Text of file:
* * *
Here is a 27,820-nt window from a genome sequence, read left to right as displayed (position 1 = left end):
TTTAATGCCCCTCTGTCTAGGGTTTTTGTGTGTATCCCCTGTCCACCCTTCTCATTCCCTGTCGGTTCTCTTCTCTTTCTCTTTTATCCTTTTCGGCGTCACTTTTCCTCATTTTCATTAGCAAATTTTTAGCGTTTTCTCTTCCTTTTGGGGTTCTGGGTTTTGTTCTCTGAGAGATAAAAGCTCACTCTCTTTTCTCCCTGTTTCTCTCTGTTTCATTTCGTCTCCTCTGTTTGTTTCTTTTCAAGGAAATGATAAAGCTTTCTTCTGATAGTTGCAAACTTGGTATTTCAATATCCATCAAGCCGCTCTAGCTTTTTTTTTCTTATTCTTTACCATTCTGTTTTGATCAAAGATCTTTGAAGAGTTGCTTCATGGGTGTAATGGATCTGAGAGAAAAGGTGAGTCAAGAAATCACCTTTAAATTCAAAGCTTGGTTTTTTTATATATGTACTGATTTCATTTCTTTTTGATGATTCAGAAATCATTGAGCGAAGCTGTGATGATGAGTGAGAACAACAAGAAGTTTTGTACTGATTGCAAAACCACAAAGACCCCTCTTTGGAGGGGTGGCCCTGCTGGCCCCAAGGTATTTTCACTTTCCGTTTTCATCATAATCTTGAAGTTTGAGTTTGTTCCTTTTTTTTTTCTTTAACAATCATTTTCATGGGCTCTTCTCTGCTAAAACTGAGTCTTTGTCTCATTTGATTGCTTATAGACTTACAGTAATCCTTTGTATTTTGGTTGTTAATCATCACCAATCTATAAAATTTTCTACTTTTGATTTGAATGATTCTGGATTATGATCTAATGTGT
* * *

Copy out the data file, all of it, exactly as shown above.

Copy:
Here is a 27,820-nt window from a genome sequence, read left to right as displayed (position 1 = left end):
TTTAATGCCCCTCTGTCTAGGGTTTTTGTGTGTATCCCCTGTCCACCCTTCTCATTCCCTGTCGGTTCTCTTCTCTTTCTCTTTTATCCTTTTCGGCGTCACTTTTCCTCATTTTCATTAGCAAATTTTTAGCGTTTTCTCTTCCTTTTGGGGTTCTGGGTTTTGTTCTCTGAGAGATAAAAGCTCACTCTCTTTTCTCCCTGTTTCTCTCTGTTTCATTTCGTCTCCTCTGTTTGTTTCTTTTCAAGGAAATGATAAAGCTTTCTTCTGATAGTTGCAAACTTGGTATTTCAATATCCATCAAGCCGCTCTAGCTTTTTTTTTCTTATTCTTTACCATTCTGTTTTGATCAAAGATCTTTGAAGAGTTGCTTCATGGGTGTAATGGATCTGAGAGAAAAGGTGAGTCAAGAAATCACCTTTAAATTCAAAGCTTGGTTTTTTTATATATGTACTGATTTCATTTCTTTTTGATGATTCAGAAATCATTGAGCGAAGCTGTGATGATGAGTGAGAACAACAAGAAGTTTTGTACTGATTGCAAAACCACAAAGACCCCTCTTTGGAGGGGTGGCCCTGCTGGCCCCAAGGTATTTTCACTTTCCGTTTTCATCATAATCTTGAAGTTTGAGTTTGTTCCTTTTTTTTTTCTTTAACAATCATTTTCATGGGCTCTTCTCTGCTAAAACTGAGTCTTTGTCTCATTTGATTGCTTATAGACTTACAGTAATCCTTTGTATTTTGGTTGTTAATCATCACCAATCTATAAAATTTTCTACTTTTGATTTGAATGATTCTGGATTATGATCTAATGTGT